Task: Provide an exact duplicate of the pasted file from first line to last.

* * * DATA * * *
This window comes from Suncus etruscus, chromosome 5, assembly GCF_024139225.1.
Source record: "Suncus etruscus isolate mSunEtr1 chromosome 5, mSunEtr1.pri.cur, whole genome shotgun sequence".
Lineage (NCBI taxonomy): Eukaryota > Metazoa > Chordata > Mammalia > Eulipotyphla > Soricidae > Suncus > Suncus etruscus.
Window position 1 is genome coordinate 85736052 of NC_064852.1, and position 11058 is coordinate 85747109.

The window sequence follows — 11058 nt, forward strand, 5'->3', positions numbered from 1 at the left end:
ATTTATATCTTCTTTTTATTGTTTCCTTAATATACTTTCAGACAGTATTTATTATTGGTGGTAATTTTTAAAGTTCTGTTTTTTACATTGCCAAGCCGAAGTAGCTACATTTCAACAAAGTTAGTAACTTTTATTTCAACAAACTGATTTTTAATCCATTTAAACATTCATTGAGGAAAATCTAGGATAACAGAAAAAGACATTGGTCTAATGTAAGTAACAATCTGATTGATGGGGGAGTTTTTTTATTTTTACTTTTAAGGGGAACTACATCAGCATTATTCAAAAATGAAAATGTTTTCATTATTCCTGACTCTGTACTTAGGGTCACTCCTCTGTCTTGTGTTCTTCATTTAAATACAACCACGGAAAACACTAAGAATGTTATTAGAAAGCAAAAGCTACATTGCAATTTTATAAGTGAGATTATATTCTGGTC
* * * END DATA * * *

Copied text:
This window comes from Suncus etruscus, chromosome 5, assembly GCF_024139225.1.
Source record: "Suncus etruscus isolate mSunEtr1 chromosome 5, mSunEtr1.pri.cur, whole genome shotgun sequence".
Lineage (NCBI taxonomy): Eukaryota > Metazoa > Chordata > Mammalia > Eulipotyphla > Soricidae > Suncus > Suncus etruscus.
Window position 1 is genome coordinate 85736052 of NC_064852.1, and position 11058 is coordinate 85747109.

The window sequence follows — 11058 nt, forward strand, 5'->3', positions numbered from 1 at the left end:
ATTTATATCTTCTTTTTATTGTTTCCTTAATATACTTTCAGACAGTATTTATTATTGGTGGTAATTTTTAAAGTTCTGTTTTTTACATTGCCAAGCCGAAGTAGCTACATTTCAACAAAGTTAGTAACTTTTATTTCAACAAACTGATTTTTAATCCATTTAAACATTCATTGAGGAAAATCTAGGATAACAGAAAAAGACATTGGTCTAATGTAAGTAACAATCTGATTGATGGGGGAGTTTTTTTATTTTTACTTTTAAGGGGAACTACATCAGCATTATTCAAAAATGAAAATGTTTTCATTATTCCTGACTCTGTACTTAGGGTCACTCCTCTGTCTTGTGTTCTTCATTTAAATACAACCACGGAAAACACTAAGAATGTTATTAGAAAGCAAAAGCTACATTGCAATTTTATAAGTGAGATTATATTCTGGTC